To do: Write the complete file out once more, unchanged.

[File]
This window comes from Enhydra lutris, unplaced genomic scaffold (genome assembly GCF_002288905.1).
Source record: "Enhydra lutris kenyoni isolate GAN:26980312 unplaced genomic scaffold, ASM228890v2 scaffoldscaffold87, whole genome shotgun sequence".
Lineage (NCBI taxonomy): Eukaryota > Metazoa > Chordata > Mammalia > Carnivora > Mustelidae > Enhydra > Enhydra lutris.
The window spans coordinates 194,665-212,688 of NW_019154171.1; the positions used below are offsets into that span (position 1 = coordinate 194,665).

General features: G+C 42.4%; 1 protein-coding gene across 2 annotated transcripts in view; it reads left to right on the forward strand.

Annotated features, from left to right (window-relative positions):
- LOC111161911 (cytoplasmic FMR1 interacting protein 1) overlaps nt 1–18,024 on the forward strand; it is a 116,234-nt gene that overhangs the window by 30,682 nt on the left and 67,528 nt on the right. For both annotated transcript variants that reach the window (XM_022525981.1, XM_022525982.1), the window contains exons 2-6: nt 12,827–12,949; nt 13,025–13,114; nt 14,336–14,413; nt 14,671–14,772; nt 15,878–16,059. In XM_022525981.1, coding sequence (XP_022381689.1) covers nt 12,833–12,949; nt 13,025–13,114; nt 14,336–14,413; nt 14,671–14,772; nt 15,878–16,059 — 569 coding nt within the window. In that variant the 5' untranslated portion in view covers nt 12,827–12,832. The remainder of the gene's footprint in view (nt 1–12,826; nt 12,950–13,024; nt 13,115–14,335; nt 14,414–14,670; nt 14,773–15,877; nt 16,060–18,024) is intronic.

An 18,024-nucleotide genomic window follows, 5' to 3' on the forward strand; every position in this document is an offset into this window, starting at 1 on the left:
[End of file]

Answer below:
This window comes from Enhydra lutris, unplaced genomic scaffold (genome assembly GCF_002288905.1).
Source record: "Enhydra lutris kenyoni isolate GAN:26980312 unplaced genomic scaffold, ASM228890v2 scaffoldscaffold87, whole genome shotgun sequence".
Lineage (NCBI taxonomy): Eukaryota > Metazoa > Chordata > Mammalia > Carnivora > Mustelidae > Enhydra > Enhydra lutris.
The window spans coordinates 194,665-212,688 of NW_019154171.1; the positions used below are offsets into that span (position 1 = coordinate 194,665).

General features: G+C 42.4%; 1 protein-coding gene across 2 annotated transcripts in view; it reads left to right on the forward strand.

Annotated features, from left to right (window-relative positions):
- LOC111161911 (cytoplasmic FMR1 interacting protein 1) overlaps nt 1–18,024 on the forward strand; it is a 116,234-nt gene that overhangs the window by 30,682 nt on the left and 67,528 nt on the right. For both annotated transcript variants that reach the window (XM_022525981.1, XM_022525982.1), the window contains exons 2-6: nt 12,827–12,949; nt 13,025–13,114; nt 14,336–14,413; nt 14,671–14,772; nt 15,878–16,059. In XM_022525981.1, coding sequence (XP_022381689.1) covers nt 12,833–12,949; nt 13,025–13,114; nt 14,336–14,413; nt 14,671–14,772; nt 15,878–16,059 — 569 coding nt within the window. In that variant the 5' untranslated portion in view covers nt 12,827–12,832. The remainder of the gene's footprint in view (nt 1–12,826; nt 12,950–13,024; nt 13,115–14,335; nt 14,414–14,670; nt 14,773–15,877; nt 16,060–18,024) is intronic.

An 18,024-nucleotide genomic window follows, 5' to 3' on the forward strand; every position in this document is an offset into this window, starting at 1 on the left: